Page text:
I think I've always seen images and music as elements that should not only exist together, but need to go together to be at their most effective. This probably comes from the movies. A great soundtrack does not just accompany a movie, it enhances it, improves it, embellishes it. The Third Man, directed by Carol Reed; the use of the zither as Joseph Cotton chases Orson Welles around the streets and through the sewers of post war Vienna ... the jarring music and Reed's off kilter camera angles and the brilliant black and white chiaroscuro all combined to give those scenes a breathless, edgy quality. Combined, mind you. Reed's camera work and editing is brilliant but that music adds so much to the scene, it would not be as effective without it.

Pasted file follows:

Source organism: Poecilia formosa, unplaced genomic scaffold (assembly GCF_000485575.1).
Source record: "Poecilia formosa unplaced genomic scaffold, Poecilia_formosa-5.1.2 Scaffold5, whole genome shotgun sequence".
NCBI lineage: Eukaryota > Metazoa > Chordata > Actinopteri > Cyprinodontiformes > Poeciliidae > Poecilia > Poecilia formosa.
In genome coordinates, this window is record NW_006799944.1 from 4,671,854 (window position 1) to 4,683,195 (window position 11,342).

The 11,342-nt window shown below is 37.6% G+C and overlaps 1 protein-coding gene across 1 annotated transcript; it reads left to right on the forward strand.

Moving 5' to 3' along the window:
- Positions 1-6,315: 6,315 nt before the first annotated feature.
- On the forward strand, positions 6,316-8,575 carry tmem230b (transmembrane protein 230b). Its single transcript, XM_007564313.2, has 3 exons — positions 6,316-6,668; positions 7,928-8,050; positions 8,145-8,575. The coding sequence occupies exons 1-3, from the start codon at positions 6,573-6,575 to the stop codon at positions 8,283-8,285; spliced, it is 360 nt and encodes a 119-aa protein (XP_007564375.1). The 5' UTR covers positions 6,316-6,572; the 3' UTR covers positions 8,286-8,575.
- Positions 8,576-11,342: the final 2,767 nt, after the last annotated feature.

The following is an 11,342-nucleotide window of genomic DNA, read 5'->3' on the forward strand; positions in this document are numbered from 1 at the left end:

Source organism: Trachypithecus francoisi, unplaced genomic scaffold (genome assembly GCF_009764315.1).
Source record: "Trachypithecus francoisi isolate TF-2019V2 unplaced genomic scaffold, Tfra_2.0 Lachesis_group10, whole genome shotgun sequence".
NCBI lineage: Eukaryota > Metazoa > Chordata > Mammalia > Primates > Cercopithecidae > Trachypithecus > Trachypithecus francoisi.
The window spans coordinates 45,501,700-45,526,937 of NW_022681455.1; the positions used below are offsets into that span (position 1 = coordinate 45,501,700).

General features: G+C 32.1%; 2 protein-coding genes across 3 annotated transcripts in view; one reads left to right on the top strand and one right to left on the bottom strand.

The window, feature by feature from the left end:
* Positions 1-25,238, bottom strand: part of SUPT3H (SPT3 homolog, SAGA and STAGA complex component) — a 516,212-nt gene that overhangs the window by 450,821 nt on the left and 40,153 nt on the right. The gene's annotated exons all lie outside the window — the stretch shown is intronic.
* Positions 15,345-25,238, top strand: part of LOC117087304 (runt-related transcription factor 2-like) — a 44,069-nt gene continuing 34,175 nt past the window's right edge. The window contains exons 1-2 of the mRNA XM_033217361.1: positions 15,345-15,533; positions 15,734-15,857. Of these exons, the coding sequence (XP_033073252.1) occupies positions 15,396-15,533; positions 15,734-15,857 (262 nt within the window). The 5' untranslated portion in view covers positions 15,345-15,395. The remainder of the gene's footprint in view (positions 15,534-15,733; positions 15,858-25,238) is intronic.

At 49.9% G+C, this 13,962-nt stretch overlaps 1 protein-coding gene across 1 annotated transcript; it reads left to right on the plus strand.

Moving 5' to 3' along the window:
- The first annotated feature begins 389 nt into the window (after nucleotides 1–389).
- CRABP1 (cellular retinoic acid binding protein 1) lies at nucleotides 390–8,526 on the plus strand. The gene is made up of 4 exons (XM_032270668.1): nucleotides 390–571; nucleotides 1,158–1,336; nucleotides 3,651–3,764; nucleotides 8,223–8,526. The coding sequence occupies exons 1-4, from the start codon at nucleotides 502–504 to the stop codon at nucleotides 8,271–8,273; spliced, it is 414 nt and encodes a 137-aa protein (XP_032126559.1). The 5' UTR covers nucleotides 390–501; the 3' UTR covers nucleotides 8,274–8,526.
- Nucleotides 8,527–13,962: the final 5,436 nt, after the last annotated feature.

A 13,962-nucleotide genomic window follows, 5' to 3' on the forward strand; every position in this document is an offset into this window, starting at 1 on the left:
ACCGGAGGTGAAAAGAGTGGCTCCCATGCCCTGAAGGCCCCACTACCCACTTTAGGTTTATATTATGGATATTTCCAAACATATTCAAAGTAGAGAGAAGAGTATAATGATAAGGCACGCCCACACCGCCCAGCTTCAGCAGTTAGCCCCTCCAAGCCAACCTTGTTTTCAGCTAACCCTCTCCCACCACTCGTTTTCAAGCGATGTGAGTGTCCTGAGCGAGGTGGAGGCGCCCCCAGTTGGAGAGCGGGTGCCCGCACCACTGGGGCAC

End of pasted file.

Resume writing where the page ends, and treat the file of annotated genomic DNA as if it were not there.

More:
There are dozens of examples; a bit more recently The Ghost and the Darkness, set in colonial Africa, uses African inspired music to great effect. The music is heavily percussive and filled with chants and not only does it reflect the film's location, it pushes the movie pace. In the early scenes, when Val Kilmer arrives in Africa to build his bridge, all optimistic and filled with testosterone, the music is big, orchestral, effusive and with the African rhythm more subtle, hidden under the strings. As the story progresses and the man eating lions begin to terrorize the area, as all of Kilmer's beautiful clean engineering is destroyed by feral violence, the strings are stripped away from the soundtrack; the drums come out, thudding like blood and the chants become more guttural, grunting, like the hunger of the lions and the fear of the men that leaves breathing short and blood hammering. The scenes are not cut to the beat but the beat informs them, it adds the poetry to the language of the visual images.